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If Floyd Mayweather’s ‘All Access’ programming was staged, is Vince McMahon of WWE to blame?

Joseph Herron Updated
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After receiving scrutiny from the Nevada State Athletic Commission for controversial footage displayed on Showtime Sports’ “All Access: Mayweather vs. Maidana 2”, Floyd Mayweather Jr. admitted on Tuesday that the program’s content was creatively edited to increase PPV purchases for the September 13th event.

The promotional recording showed scenes that displayed unconventional training methods which seemed unsafe by commission standards at the Mayweather Gym in Las Vegas, Nevada, as well as captured footage of a group of women smoking marijuana in Floyd’s presence at his “Big Boy” mansion.

While many critics and fight fans will come to the conclusion that Floyd’s defense of “staged material” is merely an excuse to keep his newly acquired promotional license in the state of Nevada intact, his well documented activity during a brief hiatus from boxing could be used as evidence to support his claim of staging the controversial “All Access” scenes.

After handing Ricky Hatton his first knock-out loss in December of 2007, Floyd Mayweather Jr. announced his retirement from the sport of boxing and subsequently signed a lucrative deal with WWE to appear in two PPV events, “No Way Out” in February of 2008 and “Wrestlemania XXIV” a month and a half later.

During the stint on WWE, “Money” Mayweather made several appearances on USA Network’s “Monday Night Raw” to support and promote the ensuing Wrestlemania PPV event, in which the pound for pound king feuded with 7’0” behemoth Paul Donald Wight, a.k.a. “The Big Show”.

Even though the 5’8” prizefighter was initially scripted to portray a likeable character throughout his brief stretch with the popular wrestling organization, the “Money” persona quickly turned WWE audiences against him and consequently forced the organization’s writers to adapt Mayweather’s role, characterizing him as the villain.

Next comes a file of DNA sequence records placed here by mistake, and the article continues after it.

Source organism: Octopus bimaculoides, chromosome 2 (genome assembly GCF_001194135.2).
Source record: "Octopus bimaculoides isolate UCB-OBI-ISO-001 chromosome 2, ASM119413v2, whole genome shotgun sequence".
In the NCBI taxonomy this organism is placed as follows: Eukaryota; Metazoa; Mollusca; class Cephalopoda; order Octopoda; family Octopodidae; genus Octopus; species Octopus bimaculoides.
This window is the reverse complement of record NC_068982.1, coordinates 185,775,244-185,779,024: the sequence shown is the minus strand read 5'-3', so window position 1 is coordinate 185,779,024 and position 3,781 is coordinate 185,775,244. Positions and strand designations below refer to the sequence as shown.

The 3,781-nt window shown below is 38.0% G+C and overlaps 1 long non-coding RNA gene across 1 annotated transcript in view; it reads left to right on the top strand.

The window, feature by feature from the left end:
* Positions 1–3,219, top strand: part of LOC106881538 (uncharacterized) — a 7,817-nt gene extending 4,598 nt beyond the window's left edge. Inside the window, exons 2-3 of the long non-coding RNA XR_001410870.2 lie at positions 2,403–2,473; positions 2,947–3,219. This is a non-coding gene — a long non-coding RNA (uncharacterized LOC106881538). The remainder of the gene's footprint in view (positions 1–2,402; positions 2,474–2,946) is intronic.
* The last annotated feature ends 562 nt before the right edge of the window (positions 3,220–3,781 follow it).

The storyline inevitably reached its conclusion at the March 30th PPV event, Wrestlmania XXIV, in Orlando, Florida. Mayweather was featured in a “No Disqualification” match against “The Big Show”, in which Floyd won by cheating. The absurdly undersized boxer removed his right glove in the final moments of the contest, revealing a pair of brass knuckles. Floyd cracked the massive wrestler in the jaw with the set of “knucks”, instantly knocking out “The Big Show” and winning the bout.

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During his brief term working with the WWE troop, Mayweather learned the value of showmanship in marketing a PPV event by WWE CEO, Vince McMahon, and consequently became an even bigger star upon returning the world of boxing.

So is Vince McMahon ultimately to blame for Mayweather’s controversial “black hat” persona? Was Floyd honest in his confession to the Nevada State Athletic Commission? And finally, will his detractors be able to view Floyd “Money” Mayweather with the same visceral hatred in the build-up for his next event now that they know that the "All Access" programming is largely staged?

Find out on the next episode of "The Money Train", starring Floyd Mayweather Jr...coming in 2015!!
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